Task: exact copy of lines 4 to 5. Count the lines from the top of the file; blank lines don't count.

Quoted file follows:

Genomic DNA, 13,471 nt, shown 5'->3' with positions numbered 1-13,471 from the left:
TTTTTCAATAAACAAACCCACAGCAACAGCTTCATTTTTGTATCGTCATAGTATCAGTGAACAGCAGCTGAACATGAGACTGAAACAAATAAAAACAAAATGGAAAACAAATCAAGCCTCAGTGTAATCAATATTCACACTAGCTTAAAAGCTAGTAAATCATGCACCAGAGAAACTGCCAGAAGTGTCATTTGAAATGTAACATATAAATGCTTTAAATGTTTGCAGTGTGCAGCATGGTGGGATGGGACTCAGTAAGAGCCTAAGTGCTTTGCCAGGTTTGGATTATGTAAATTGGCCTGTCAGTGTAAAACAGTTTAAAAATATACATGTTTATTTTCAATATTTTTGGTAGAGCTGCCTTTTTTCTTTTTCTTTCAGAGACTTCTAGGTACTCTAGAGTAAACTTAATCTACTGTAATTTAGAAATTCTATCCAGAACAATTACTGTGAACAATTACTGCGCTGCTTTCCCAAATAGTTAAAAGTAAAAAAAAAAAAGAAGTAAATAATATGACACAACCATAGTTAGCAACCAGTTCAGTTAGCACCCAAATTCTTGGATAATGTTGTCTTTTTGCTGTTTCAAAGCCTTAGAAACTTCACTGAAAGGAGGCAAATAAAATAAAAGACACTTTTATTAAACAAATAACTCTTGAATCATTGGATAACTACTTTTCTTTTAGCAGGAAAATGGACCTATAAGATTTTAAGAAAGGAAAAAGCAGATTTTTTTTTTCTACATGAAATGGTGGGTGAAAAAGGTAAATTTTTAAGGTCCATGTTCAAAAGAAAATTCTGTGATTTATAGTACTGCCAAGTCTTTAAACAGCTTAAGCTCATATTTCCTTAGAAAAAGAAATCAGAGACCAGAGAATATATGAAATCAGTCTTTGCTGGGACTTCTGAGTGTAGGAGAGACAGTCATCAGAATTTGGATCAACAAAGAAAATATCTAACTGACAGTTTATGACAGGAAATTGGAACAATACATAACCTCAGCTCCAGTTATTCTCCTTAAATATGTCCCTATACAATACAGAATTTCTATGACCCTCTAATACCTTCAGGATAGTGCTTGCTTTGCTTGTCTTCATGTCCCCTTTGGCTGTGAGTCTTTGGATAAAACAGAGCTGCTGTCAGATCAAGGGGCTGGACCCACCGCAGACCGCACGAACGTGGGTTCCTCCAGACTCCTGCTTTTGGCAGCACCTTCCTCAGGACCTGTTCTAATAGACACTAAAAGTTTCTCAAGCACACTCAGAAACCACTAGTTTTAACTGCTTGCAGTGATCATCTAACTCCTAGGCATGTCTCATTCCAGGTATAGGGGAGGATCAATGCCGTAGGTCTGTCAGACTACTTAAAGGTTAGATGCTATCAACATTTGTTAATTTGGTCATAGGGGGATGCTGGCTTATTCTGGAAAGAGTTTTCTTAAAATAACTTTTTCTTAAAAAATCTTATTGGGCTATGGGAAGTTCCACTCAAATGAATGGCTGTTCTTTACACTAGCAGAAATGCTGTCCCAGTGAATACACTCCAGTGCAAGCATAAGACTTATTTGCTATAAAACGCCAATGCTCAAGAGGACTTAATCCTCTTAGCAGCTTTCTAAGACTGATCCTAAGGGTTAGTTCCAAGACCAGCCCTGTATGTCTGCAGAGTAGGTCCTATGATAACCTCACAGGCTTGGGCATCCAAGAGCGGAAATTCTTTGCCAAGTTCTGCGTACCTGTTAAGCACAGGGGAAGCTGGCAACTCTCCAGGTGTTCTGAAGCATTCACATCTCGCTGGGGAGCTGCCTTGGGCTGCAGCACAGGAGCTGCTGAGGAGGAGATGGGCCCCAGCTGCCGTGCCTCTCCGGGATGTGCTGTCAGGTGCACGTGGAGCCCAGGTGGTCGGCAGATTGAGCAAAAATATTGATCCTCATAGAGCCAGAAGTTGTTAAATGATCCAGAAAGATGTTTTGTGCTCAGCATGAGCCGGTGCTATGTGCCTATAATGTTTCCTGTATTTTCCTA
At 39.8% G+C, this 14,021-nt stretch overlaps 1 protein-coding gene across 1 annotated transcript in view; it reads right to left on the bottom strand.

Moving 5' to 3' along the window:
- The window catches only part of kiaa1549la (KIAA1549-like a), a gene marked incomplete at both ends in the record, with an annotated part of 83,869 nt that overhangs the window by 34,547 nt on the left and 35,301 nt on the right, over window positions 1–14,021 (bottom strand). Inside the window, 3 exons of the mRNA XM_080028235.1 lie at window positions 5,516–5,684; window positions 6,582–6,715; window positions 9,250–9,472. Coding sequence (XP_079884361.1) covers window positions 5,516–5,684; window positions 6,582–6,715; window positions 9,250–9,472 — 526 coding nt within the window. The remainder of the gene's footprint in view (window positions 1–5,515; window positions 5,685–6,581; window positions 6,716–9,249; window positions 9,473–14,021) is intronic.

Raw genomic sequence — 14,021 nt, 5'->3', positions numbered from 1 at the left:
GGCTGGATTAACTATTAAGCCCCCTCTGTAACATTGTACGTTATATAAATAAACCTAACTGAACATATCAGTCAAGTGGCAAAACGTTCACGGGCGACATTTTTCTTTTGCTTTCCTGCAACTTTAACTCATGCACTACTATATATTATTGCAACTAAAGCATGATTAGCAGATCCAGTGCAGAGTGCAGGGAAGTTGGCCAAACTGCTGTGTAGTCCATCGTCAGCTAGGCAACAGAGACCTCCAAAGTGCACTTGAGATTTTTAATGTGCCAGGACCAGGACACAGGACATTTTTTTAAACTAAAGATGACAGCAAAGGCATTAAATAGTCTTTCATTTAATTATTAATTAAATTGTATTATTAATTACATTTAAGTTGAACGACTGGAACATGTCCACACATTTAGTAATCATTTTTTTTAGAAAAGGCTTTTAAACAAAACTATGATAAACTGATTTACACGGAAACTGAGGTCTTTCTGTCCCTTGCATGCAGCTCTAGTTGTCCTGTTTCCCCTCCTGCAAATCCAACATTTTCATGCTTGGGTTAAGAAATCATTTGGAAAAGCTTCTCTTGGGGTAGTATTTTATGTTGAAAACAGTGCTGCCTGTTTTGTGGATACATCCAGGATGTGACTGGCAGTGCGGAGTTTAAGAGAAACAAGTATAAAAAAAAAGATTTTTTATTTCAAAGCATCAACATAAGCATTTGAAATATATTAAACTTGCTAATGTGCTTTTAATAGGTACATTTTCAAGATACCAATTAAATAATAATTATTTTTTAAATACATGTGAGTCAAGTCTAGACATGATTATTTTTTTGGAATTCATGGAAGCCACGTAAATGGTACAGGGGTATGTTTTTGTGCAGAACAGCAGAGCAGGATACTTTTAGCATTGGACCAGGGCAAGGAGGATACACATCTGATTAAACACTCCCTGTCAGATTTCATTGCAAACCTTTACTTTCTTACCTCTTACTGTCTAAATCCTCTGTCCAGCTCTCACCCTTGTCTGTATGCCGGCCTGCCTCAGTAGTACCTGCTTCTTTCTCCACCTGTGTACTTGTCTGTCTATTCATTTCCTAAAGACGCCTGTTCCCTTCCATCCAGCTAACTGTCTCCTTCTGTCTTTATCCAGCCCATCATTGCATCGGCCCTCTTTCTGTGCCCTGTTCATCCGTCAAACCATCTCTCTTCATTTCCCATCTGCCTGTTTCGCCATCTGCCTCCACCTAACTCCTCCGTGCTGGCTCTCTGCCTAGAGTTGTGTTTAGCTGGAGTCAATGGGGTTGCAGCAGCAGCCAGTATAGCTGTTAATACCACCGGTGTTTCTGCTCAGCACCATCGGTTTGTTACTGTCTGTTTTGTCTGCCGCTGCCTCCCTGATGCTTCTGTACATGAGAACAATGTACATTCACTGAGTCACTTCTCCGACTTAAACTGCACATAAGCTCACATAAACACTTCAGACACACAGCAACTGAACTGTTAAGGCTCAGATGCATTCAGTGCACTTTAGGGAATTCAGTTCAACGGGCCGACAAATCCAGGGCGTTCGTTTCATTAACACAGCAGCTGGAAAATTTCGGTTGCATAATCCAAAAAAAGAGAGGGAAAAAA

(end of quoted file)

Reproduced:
Moving 5' to 3' along the window:
- The window catches only part of kiaa1549la (KIAA1549-like a), a gene marked incomplete at both ends in the record, with an annotated part of 83,869 nt that overhangs the window by 34,547 nt on the left and 35,301 nt on the right, over window positions 1–14,021 (bottom strand). Inside the window, 3 exons of the mRNA XM_080028235.1 lie at window positions 5,516–5,684; window positions 6,582–6,715; window positions 9,250–9,472. Coding sequence (XP_079884361.1) covers window positions 5,516–5,684; window positions 6,582–6,715; window positions 9,250–9,472 — 526 coding nt within the window. The remainder of the gene's footprint in view (window positions 1–5,515; window positions 5,685–6,581; window positions 6,716–9,249; window positions 9,473–14,021) is intronic.